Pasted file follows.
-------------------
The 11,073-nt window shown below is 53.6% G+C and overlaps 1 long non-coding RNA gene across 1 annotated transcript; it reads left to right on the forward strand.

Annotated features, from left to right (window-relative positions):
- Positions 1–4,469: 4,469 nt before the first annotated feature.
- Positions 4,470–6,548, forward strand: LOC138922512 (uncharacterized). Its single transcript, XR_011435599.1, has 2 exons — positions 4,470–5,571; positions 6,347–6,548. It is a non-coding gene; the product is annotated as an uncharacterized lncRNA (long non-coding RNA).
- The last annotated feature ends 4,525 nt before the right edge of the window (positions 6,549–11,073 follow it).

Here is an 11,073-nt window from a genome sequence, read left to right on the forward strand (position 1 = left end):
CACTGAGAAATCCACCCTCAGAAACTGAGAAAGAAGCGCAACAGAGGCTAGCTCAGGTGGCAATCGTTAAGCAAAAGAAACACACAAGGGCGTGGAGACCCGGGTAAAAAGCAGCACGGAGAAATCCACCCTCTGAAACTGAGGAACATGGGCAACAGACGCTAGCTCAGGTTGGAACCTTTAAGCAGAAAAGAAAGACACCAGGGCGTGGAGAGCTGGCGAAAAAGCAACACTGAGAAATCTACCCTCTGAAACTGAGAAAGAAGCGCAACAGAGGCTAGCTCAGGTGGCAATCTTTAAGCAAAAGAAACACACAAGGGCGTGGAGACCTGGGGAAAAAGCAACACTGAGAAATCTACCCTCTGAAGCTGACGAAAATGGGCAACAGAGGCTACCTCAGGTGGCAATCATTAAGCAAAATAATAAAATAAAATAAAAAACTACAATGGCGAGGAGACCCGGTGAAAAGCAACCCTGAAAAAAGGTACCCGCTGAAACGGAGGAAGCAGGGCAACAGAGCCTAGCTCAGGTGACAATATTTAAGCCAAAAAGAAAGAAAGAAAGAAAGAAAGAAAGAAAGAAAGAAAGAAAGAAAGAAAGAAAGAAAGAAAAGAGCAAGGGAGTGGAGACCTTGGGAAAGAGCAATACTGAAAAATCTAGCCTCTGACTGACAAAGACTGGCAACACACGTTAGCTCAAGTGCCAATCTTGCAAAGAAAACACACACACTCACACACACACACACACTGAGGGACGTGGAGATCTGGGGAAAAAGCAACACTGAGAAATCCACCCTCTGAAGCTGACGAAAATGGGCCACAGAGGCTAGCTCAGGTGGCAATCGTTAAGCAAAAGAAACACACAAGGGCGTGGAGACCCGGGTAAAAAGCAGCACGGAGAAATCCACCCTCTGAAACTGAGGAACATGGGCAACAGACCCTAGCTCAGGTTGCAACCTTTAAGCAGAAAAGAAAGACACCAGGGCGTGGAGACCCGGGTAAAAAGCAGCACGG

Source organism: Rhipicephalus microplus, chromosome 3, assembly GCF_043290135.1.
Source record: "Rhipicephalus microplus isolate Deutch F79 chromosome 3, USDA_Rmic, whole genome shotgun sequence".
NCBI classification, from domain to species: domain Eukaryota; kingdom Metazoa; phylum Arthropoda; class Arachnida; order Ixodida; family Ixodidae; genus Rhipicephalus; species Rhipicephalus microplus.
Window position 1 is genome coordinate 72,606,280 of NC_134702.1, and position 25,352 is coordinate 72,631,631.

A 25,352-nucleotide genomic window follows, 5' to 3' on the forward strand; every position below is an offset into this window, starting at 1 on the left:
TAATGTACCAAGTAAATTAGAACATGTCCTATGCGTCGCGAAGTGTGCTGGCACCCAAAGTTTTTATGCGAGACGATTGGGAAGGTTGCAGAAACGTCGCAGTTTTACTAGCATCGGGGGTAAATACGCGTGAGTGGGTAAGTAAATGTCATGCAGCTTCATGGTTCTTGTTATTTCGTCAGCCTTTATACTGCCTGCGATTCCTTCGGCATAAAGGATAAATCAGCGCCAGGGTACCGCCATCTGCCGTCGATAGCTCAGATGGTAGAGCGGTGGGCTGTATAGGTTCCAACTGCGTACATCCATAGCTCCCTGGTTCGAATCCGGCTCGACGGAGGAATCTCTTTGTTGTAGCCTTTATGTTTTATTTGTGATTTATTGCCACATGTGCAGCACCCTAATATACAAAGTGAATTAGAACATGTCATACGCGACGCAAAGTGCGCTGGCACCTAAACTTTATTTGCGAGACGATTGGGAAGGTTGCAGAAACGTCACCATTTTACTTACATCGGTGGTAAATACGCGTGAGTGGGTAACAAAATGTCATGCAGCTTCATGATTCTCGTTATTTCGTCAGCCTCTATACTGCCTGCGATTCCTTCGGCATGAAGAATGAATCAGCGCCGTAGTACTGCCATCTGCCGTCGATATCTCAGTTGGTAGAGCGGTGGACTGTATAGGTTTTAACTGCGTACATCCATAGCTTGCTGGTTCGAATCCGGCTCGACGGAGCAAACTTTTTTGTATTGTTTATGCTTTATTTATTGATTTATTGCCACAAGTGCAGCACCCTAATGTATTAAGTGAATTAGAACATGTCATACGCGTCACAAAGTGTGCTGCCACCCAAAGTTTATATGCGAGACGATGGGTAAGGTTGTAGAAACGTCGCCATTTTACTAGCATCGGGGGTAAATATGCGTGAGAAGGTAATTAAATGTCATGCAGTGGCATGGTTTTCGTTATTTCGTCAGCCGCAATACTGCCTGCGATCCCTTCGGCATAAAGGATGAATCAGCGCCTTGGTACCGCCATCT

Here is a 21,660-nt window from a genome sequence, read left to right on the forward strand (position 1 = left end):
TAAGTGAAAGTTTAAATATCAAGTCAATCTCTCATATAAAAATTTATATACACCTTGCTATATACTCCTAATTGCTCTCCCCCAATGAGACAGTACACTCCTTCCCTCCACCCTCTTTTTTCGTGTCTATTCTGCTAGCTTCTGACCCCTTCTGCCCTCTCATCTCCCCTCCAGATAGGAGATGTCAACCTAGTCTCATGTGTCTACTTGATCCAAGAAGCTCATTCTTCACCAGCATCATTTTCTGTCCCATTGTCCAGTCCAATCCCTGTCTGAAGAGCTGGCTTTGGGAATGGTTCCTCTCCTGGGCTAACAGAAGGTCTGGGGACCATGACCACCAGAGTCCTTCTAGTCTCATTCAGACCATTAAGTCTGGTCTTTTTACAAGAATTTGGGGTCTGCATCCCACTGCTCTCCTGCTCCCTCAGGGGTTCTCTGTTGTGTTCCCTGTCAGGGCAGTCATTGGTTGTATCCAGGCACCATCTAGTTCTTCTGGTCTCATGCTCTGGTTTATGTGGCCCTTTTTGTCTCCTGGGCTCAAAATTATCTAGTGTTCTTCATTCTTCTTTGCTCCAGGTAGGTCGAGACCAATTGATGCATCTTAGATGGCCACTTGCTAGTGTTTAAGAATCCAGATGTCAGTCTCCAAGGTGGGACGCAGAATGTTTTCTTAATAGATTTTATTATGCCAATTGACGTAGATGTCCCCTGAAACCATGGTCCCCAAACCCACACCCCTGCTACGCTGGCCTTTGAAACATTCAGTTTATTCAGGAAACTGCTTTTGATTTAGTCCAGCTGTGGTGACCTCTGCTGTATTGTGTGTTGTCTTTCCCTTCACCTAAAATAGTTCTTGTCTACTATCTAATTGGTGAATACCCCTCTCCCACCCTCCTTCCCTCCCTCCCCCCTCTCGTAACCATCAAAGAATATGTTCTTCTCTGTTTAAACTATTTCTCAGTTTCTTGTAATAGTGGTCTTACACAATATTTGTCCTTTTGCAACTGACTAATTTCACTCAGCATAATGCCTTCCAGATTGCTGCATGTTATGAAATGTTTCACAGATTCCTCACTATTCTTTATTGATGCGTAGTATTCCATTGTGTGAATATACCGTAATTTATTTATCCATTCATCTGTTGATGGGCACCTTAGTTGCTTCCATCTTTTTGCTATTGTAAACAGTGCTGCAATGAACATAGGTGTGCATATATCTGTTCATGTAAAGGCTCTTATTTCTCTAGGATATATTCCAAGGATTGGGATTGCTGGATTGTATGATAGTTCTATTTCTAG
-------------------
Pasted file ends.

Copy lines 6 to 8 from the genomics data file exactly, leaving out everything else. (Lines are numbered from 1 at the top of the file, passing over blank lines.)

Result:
Here is an 11,073-nt window from a genome sequence, read left to right on the forward strand (position 1 = left end):
CACTGAGAAATCCACCCTCAGAAACTGAGAAAGAAGCGCAACAGAGGCTAGCTCAGGTGGCAATCGTTAAGCAAAAGAAACACACAAGGGCGTGGAGACCCGGGTAAAAAGCAGCACGGAGAAATCCACCCTCTGAAACTGAGGAACATGGGCAACAGACGCTAGCTCAGGTTGGAACCTTTAAGCAGAAAAGAAAGACACCAGGGCGTGGAGAGCTGGCGAAAAAGCAACACTGAGAAATCTACCCTCTGAAACTGAGAAAGAAGCGCAACAGAGGCTAGCTCAGGTGGCAATCTTTAAGCAAAAGAAACACACAAGGGCGTGGAGACCTGGGGAAAAAGCAACACTGAGAAATCTACCCTCTGAAGCTGACGAAAATGGGCAACAGAGGCTACCTCAGGTGGCAATCATTAAGCAAAATAATAAAATAAAATAAAAAACTACAATGGCGAGGAGACCCGGTGAAAAGCAACCCTGAAAAAAGGTACCCGCTGAAACGGAGGAAGCAGGGCAACAGAGCCTAGCTCAGGTGACAATATTTAAGCCAAAAAGAAAGAAAGAAAGAAAGAAAGAAAGAAAGAAAGAAAGAAAGAAAGAAAGAAAGAAAGAAAAGAGCAAGGGAGTGGAGACCTTGGGAAAGAGCAATACTGAAAAATCTAGCCTCTGACTGACAAAGACTGGCAACACACGTTAGCTCAAGTGCCAATCTTGCAAAGAAAACACACACACTCACACACACACACACACTGAGGGACGTGGAGATCTGGGGAAAAAGCAACACTGAGAAATCCACCCTCTGAAGCTGACGAAAATGGGCCACAGAGGCTAGCTCAGGTGGCAATCGTTAAGCAAAAGAAACACACAAGGGCGTGGAGACCCGGGTAAAAAGCAGCACGGAGAAATCCACCCTCTGAAACTGAGGAACATGGGCAACAGACCCTAGCTCAGGTTGCAACCTTTAAGCAGAAAAGAAAGACACCAGGGCGTGGAGACCCGGGTAAAAAGCAGCACGG

Source organism: Rhipicephalus microplus, chromosome 3, assembly GCF_043290135.1.